FritzGryphon
06-10-2006, 09:08 AM
Low speeds and flaps will degrade your climb performance, so if you want to climb rapidly, using your best-climb speed is still your best bet.

But if for some reason you must go nose high at low speed, flaps might help you momentarily avoid stalling. I almost always use them at the top of a loop, for example, or any other time under 150kmh.

VW-IceFire
06-10-2006, 11:26 AM
Originally posted by Codger1949:
Thans for the info. Believe me, when I'm up against another pilot I don't try to spin. I just get a little absorbed and forget to keep tabs on the airspeed. It seems that close to 100k. you're getting dangerously close to stall in these warbirds. Just going to have to gain experience. Another question. If I'm trying to claw for altitude and I'm bleeding off my airspeed will dropping flaps help to maintain some climb at the lower airspeeds?
Nope...flaps just cause drag. They are handy for low speeds like on takeoff and landing because you're more interested in having a little extra lift. But the drag increases significantly at speed so you want to keep them tucked away for climbs and most turns.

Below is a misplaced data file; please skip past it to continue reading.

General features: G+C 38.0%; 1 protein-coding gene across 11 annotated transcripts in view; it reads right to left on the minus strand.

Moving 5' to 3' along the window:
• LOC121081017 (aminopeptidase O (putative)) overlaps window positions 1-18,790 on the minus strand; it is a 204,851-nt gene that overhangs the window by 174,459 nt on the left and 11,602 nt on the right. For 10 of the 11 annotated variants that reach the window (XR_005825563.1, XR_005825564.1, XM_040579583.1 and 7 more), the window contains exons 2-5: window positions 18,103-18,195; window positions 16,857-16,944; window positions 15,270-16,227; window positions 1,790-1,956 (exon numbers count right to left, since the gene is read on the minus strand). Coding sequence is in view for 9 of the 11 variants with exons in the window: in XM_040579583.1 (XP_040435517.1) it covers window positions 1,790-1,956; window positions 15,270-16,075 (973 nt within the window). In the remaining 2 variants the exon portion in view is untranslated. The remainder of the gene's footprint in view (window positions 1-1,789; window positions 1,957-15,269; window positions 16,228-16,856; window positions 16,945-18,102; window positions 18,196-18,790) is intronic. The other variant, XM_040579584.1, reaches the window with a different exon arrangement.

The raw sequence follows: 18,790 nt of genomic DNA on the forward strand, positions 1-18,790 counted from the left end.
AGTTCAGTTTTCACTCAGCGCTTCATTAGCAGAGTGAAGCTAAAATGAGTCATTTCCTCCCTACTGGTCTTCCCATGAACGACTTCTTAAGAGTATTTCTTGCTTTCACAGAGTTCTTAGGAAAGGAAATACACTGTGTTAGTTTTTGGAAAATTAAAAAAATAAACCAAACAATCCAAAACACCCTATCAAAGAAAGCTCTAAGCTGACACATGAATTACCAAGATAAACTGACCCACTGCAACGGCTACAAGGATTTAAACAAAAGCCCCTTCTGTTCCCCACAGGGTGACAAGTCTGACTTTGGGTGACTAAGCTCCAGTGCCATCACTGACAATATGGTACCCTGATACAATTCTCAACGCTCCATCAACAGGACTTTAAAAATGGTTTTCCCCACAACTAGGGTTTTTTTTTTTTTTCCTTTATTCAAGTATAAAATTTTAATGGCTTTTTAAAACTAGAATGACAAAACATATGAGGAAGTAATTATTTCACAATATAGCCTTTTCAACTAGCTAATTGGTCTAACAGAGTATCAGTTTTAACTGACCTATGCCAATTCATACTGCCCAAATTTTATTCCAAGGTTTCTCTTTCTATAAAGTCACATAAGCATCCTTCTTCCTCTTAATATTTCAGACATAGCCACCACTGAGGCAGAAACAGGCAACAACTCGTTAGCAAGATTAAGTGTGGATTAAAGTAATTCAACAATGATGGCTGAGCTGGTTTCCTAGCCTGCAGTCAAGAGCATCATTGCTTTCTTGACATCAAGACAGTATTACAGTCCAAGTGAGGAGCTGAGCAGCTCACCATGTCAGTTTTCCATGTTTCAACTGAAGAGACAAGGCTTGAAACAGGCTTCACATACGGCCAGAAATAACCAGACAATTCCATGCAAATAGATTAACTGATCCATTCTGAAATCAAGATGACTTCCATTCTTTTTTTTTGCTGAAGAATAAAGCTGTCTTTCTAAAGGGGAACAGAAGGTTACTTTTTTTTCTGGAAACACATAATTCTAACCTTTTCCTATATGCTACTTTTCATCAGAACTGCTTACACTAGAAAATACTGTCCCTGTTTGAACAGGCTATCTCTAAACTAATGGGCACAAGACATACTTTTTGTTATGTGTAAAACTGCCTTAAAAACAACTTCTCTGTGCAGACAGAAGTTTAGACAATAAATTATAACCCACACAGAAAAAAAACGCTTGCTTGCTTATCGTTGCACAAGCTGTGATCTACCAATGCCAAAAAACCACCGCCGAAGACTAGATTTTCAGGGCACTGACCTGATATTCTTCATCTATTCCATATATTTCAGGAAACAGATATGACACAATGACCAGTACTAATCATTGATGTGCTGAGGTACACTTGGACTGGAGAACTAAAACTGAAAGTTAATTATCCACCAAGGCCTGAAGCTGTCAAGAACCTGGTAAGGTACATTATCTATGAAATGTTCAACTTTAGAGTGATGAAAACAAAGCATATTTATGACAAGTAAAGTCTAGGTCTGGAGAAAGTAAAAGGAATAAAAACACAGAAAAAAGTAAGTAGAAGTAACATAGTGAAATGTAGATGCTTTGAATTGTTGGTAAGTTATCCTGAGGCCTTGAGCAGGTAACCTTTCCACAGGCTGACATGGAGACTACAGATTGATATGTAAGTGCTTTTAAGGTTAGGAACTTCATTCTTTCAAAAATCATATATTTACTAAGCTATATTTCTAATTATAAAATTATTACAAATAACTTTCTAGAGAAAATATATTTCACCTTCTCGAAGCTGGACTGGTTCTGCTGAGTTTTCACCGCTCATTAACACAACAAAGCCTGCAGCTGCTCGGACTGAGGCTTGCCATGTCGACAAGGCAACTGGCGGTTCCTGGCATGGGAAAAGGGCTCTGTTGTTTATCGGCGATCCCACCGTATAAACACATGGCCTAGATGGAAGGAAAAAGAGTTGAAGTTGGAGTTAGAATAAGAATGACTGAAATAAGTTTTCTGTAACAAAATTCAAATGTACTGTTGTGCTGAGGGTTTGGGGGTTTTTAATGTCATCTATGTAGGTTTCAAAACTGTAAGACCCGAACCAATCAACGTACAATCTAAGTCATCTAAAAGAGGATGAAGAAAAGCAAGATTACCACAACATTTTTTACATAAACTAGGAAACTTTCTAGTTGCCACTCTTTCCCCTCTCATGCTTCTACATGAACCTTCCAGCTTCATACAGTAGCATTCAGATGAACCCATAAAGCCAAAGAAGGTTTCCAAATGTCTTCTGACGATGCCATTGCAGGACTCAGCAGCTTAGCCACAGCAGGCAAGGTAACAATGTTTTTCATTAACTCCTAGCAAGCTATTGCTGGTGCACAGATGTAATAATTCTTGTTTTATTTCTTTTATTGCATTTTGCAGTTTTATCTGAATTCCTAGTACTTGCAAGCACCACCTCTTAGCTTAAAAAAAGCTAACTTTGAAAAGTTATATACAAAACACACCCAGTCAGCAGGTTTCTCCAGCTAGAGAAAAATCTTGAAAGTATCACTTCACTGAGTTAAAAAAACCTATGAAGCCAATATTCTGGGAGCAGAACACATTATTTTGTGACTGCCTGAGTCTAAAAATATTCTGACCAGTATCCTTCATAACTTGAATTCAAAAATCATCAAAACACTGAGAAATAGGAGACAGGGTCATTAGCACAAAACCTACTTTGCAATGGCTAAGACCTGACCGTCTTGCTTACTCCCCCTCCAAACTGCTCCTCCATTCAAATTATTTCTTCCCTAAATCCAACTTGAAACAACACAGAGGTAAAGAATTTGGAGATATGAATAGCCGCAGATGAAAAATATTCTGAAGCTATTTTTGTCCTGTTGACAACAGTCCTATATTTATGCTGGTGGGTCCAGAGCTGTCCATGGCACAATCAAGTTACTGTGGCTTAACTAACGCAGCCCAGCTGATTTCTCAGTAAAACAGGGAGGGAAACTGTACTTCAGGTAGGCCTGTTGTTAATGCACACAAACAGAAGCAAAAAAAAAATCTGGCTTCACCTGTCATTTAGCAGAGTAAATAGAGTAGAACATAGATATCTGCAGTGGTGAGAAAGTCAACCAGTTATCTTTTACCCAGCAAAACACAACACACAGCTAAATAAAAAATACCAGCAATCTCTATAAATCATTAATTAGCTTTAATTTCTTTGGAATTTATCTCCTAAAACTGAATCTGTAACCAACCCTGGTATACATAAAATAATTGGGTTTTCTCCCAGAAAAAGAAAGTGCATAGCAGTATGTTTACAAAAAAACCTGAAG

When going for altitude, always focus on your speed rather than your angle. Try and get a feel for what speeds the plane your flying climbs best at and keep it around that speed range. Lots of people assume that because the flaps give extra lift that they help with the climb but this is a false assumption.

Back to the original subject...remember that even in combat a very smooth and precise serious of manuevers is far more useful to you than snap manuevers that may exceed the envelope of the plane your flying. Smoother and more precise manuevers give you more speed/energy and less chance of spinning or stalling. Mind you...knowing where the plane does stall can be useful. Spitfires and FW190s for instance can excecute some magnificent snap stalls which can force an overshoot if done at the right moment. Save that for when you're feeling confident.

Codger1949
06-10-2006, 11:59 AM